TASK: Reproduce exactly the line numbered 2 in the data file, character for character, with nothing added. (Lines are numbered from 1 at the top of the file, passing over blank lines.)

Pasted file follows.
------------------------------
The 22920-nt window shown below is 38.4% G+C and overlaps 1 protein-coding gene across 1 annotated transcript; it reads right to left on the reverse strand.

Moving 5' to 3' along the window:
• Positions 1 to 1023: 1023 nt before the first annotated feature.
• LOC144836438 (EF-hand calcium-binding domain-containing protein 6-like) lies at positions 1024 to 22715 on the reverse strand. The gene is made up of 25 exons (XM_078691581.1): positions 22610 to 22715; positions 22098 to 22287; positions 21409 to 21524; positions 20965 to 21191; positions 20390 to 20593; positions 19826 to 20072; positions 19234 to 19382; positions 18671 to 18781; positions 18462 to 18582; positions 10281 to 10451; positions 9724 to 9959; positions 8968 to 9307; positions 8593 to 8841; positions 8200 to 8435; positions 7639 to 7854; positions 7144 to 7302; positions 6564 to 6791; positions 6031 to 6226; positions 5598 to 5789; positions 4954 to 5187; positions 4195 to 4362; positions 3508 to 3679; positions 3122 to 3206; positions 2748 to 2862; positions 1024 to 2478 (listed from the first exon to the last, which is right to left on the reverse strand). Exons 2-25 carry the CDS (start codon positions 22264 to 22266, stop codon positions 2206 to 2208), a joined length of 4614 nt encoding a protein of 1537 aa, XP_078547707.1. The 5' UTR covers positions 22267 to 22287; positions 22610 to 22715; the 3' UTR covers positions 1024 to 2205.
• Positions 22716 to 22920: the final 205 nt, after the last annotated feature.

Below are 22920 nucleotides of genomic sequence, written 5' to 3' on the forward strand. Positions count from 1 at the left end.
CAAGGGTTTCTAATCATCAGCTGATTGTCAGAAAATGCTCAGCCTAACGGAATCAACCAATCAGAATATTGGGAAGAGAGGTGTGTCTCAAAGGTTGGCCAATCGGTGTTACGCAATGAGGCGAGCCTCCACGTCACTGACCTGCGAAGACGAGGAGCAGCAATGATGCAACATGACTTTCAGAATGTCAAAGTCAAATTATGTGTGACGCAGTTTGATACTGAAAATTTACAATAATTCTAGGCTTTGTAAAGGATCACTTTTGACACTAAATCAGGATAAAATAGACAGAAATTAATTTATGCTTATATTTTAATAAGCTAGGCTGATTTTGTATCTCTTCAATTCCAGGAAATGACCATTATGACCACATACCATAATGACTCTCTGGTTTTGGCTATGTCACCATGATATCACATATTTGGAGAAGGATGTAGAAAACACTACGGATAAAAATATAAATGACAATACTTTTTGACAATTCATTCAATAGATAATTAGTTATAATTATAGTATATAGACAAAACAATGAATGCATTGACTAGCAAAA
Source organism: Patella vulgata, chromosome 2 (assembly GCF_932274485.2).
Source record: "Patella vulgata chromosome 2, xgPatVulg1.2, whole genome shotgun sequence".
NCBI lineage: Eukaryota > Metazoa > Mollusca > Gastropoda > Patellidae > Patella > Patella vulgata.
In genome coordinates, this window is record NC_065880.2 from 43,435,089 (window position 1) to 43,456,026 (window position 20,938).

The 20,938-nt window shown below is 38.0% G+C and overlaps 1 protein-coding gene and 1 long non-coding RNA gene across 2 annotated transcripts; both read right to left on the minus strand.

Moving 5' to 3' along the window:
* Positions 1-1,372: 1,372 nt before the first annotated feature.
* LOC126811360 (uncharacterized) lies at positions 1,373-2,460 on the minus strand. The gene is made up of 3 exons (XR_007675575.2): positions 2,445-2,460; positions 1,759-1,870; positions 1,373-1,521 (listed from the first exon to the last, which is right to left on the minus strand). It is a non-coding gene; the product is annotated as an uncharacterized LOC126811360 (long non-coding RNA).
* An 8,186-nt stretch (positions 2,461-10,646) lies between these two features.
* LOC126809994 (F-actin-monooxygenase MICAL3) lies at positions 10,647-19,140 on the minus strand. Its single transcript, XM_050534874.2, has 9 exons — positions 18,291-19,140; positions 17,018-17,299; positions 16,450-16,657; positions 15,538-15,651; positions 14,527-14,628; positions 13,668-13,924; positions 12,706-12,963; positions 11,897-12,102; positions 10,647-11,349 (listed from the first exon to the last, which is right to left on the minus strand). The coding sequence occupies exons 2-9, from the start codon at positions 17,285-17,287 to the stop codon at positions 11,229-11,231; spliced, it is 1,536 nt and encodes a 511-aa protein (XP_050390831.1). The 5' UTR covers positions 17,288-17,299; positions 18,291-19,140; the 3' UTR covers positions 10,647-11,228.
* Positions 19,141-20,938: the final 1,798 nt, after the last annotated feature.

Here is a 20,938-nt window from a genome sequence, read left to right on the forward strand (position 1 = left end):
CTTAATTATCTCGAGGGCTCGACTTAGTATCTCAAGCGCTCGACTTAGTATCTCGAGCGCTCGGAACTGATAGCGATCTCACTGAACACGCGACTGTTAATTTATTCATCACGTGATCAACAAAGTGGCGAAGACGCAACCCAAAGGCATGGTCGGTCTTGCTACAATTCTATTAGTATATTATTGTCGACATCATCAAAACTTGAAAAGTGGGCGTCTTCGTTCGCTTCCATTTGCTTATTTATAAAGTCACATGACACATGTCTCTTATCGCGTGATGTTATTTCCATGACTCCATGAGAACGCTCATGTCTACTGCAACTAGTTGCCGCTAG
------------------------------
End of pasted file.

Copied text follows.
Moving 5' to 3' along the window: